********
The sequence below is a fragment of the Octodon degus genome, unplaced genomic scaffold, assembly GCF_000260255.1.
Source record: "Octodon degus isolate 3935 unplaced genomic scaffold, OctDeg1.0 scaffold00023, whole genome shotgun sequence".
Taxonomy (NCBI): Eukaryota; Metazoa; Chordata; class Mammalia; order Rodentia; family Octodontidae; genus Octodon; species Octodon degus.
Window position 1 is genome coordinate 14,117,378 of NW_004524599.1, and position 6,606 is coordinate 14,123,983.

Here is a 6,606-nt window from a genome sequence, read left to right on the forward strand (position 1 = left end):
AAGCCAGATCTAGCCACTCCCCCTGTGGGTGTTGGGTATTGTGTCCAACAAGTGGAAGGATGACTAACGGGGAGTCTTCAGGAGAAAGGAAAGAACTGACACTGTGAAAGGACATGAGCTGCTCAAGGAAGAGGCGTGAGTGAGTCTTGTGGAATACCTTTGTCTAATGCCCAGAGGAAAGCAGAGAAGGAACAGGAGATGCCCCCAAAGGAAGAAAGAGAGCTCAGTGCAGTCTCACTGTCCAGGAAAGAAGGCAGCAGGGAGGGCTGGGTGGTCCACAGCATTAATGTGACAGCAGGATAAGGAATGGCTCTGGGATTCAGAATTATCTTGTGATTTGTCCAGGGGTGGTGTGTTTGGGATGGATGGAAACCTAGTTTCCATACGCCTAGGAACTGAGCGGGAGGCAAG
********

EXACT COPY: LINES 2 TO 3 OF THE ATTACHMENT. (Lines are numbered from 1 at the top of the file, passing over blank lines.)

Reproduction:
Source record: "Octodon degus isolate 3935 unplaced genomic scaffold, OctDeg1.0 scaffold00023, whole genome shotgun sequence".
Taxonomy (NCBI): Eukaryota; Metazoa; Chordata; class Mammalia; order Rodentia; family Octodontidae; genus Octodon; species Octodon degus.